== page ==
EU says it will impose trade 'countermeasures' against US goods in retaliation to Donald Trump’s new tariffs

The US is slapping steep 'America First' tariffs on imported steel and aluminium

Jon Stone
Brussels
Thursday 01 March 2018 20:58
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Donald Trump unveils new tariffs on steel and aluminium imports to US

The European Union has said it will impose trade “countermeasures” against American goods in retaliation to Donald Trump’s new tariffs on imported steel and aluminium.

European Commission president Jean-Claude Juncker said retaliatory policies would be announced “in the next few days” in order to “rebalance” the trade situation between European and the US following the move by Mr Trump.

The US president said on Thursday he would introduce a 25 per cent import tariff on steel and 10 per cent on aluminium, claiming that the US had been suffering from “unfair trade”.

“We strongly regret this step, which appears to represent a blatant intervention to protect US domestic industry and not to be based on any national security justification. Protectionism cannot be the answer to our common problem in the steel sector,” Mr Juncker said on Thusday evening.

“Instead of providing a solution, this move can only aggravate matters. The EU has been a close security ally of the US for decades.

“We will not sit idly while our industry is hit with unfair measures that put thousands of European jobs at risk. I had the occasion to say that the EU would react adequately and that's what we will do.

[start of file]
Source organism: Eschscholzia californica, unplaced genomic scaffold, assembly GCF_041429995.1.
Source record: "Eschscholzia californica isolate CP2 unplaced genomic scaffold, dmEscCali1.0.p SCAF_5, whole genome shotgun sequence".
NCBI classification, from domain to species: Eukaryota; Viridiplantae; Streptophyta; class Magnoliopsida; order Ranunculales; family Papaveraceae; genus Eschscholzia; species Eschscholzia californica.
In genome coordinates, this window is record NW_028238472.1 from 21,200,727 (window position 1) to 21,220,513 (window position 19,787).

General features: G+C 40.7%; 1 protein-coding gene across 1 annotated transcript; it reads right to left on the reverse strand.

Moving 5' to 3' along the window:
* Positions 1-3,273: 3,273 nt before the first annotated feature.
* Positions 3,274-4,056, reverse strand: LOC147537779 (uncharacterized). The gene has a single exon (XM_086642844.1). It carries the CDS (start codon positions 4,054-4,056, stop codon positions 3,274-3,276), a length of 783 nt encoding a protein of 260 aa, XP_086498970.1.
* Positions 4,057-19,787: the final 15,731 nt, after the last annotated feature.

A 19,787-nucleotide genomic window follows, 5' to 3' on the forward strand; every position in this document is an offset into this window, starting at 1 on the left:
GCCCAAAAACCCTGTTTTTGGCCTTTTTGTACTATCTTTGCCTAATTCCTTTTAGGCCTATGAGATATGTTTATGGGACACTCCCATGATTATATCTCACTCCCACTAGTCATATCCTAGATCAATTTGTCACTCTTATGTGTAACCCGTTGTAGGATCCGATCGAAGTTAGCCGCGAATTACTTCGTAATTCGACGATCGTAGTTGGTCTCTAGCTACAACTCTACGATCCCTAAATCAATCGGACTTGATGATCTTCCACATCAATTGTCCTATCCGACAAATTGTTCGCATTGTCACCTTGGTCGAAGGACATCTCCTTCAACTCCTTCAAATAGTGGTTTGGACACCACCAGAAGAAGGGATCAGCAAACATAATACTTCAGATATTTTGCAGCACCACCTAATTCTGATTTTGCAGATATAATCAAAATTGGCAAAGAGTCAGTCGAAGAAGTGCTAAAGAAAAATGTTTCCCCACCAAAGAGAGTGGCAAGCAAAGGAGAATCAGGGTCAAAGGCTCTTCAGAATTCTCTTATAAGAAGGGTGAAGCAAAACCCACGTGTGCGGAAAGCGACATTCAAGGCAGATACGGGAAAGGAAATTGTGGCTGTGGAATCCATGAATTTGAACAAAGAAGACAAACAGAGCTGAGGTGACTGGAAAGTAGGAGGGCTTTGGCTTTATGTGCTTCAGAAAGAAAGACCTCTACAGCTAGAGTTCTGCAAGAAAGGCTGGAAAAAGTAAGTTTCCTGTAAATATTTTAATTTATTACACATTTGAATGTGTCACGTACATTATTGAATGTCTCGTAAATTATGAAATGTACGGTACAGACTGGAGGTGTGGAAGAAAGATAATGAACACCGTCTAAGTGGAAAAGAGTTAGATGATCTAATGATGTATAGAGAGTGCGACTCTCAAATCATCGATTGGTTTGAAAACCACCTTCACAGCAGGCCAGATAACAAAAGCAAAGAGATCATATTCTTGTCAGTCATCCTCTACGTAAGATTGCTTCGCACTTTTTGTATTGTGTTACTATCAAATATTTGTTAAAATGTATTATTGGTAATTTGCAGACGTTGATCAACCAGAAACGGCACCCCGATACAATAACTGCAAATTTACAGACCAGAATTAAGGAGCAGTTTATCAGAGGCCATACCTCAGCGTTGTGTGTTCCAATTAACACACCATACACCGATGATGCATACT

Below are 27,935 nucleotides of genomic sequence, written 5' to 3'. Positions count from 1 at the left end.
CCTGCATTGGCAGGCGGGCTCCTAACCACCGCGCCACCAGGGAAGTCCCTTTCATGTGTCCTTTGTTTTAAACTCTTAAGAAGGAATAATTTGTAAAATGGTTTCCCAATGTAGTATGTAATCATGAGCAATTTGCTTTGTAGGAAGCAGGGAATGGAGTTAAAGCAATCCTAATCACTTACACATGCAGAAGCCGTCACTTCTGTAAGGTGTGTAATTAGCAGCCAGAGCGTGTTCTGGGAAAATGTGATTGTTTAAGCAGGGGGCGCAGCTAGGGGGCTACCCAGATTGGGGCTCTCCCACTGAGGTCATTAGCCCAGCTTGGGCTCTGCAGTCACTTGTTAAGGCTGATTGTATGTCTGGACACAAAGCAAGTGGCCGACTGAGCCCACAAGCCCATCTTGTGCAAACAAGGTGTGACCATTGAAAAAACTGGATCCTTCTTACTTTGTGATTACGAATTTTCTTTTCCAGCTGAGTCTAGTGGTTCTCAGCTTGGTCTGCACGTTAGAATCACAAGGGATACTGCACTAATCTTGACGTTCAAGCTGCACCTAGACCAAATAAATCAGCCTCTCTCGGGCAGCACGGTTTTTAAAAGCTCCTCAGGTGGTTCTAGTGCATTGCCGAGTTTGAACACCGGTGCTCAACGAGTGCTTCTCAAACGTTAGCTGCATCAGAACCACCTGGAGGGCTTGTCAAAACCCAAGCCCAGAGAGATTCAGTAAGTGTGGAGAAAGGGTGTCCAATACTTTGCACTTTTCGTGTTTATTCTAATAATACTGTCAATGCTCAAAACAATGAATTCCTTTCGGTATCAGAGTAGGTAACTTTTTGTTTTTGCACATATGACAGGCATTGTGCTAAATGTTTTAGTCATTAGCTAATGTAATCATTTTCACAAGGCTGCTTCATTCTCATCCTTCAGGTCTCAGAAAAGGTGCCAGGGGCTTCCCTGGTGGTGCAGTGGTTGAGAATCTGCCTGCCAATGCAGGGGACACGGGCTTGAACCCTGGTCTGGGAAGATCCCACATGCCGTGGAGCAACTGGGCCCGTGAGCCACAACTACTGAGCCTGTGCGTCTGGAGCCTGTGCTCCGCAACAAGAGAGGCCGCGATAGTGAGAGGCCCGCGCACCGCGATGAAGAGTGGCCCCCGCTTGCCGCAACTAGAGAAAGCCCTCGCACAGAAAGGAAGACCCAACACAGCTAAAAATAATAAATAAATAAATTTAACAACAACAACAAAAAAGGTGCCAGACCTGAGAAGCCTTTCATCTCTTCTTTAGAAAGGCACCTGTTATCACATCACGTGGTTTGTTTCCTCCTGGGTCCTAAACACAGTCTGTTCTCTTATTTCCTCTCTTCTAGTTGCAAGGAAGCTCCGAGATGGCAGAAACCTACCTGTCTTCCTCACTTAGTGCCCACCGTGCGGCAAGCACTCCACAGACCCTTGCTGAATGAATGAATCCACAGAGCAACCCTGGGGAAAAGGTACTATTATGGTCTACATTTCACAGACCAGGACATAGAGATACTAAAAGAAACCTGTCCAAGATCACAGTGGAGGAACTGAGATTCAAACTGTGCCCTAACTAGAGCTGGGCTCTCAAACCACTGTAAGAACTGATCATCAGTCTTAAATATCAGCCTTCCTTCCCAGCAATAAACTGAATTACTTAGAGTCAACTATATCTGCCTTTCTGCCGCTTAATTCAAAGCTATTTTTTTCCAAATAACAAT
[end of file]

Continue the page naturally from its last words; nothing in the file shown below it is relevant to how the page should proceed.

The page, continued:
“The EU will react firmly and commensurately to defend our interests. The Commission will bring forward in the next few days a proposal for WTO-compatible countermeasures against the US to rebalance the situation."

Europe’s Trade Commissioner Cecilia Malmström said the measures would “have a negative impact on transatlantic relations” and “will raise costs and reduce choice for US consumers of steel and aluminium, including industries that import these commodities”.

She said the EU would raise a dispute at the World Trade Organisation in Geneva over the tariffs “at the earliest opportunity”.

In what appears to be a veiled reference to Chinese steel production, the Commissioner added that “the root cause of problems in these two sectors is global overcapacity caused by non-market based production”.

During his presidential campaign Mr Trump claimed foreign countries were “dumping vast amounts of steel all over the United States, which essentially is killing our steelworkers and steel companies”.

He also said in January of this year that he had “a lot of problems” with European Union trade policy.

Last month Mr Trump also slapped “America First” tariffs on imported washing machines and solar panels, moves that most heavily affected China and South Korea.

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